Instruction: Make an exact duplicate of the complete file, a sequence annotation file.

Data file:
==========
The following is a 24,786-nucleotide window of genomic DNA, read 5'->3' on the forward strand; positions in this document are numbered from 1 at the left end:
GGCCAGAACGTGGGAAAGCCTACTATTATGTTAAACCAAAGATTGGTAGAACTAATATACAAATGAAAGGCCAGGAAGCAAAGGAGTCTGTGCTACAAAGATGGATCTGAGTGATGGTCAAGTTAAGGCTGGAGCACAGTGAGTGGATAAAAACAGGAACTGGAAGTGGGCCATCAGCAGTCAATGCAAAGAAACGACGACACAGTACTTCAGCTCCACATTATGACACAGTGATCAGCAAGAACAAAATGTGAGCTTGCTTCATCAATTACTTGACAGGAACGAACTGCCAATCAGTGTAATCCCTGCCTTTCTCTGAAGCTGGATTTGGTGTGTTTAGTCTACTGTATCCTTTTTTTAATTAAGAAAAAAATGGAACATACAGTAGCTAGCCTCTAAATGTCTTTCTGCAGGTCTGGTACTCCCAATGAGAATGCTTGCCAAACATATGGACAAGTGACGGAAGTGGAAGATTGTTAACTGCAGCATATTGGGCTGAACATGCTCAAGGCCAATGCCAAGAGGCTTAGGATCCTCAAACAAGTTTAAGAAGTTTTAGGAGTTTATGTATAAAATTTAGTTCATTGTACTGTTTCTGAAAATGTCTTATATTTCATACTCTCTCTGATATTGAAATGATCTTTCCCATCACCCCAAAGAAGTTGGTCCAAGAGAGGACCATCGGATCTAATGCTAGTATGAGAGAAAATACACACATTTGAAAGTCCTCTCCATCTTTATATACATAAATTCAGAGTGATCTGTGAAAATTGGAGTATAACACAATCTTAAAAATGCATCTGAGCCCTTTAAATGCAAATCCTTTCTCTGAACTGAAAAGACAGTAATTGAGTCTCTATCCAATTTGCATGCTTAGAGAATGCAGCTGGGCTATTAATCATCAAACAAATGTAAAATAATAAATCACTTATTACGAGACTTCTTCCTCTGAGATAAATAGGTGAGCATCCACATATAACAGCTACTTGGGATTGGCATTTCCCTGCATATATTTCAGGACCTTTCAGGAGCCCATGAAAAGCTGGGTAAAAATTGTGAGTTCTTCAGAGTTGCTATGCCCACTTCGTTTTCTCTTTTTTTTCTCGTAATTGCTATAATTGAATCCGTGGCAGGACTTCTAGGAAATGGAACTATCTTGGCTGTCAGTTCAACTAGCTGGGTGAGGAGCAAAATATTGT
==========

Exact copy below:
The following is a 24,786-nucleotide window of genomic DNA, read 5'->3' on the forward strand; positions in this document are numbered from 1 at the left end:
GGCCAGAACGTGGGAAAGCCTACTATTATGTTAAACCAAAGATTGGTAGAACTAATATACAAATGAAAGGCCAGGAAGCAAAGGAGTCTGTGCTACAAAGATGGATCTGAGTGATGGTCAAGTTAAGGCTGGAGCACAGTGAGTGGATAAAAACAGGAACTGGAAGTGGGCCATCAGCAGTCAATGCAAAGAAACGACGACACAGTACTTCAGCTCCACATTATGACACAGTGATCAGCAAGAACAAAATGTGAGCTTGCTTCATCAATTACTTGACAGGAACGAACTGCCAATCAGTGTAATCCCTGCCTTTCTCTGAAGCTGGATTTGGTGTGTTTAGTCTACTGTATCCTTTTTTTAATTAAGAAAAAAATGGAACATACAGTAGCTAGCCTCTAAATGTCTTTCTGCAGGTCTGGTACTCCCAATGAGAATGCTTGCCAAACATATGGACAAGTGACGGAAGTGGAAGATTGTTAACTGCAGCATATTGGGCTGAACATGCTCAAGGCCAATGCCAAGAGGCTTAGGATCCTCAAACAAGTTTAAGAAGTTTTAGGAGTTTATGTATAAAATTTAGTTCATTGTACTGTTTCTGAAAATGTCTTATATTTCATACTCTCTCTGATATTGAAATGATCTTTCCCATCACCCCAAAGAAGTTGGTCCAAGAGAGGACCATCGGATCTAATGCTAGTATGAGAGAAAATACACACATTTGAAAGTCCTCTCCATCTTTATATACATAAATTCAGAGTGATCTGTGAAAATTGGAGTATAACACAATCTTAAAAATGCATCTGAGCCCTTTAAATGCAAATCCTTTCTCTGAACTGAAAAGACAGTAATTGAGTCTCTATCCAATTTGCATGCTTAGAGAATGCAGCTGGGCTATTAATCATCAAACAAATGTAAAATAATAAATCACTTATTACGAGACTTCTTCCTCTGAGATAAATAGGTGAGCATCCACATATAACAGCTACTTGGGATTGGCATTTCCCTGCATATATTTCAGGACCTTTCAGGAGCCCATGAAAAGCTGGGTAAAAATTGTGAGTTCTTCAGAGTTGCTATGCCCACTTCGTTTTCTCTTTTTTTTCTCGTAATTGCTATAATTGAATCCGTGGCAGGACTTCTAGGAAATGGAACTATCTTGGCTGTCAGTTCAACTAGCTGGGTGAGGAGCAAAATATTGT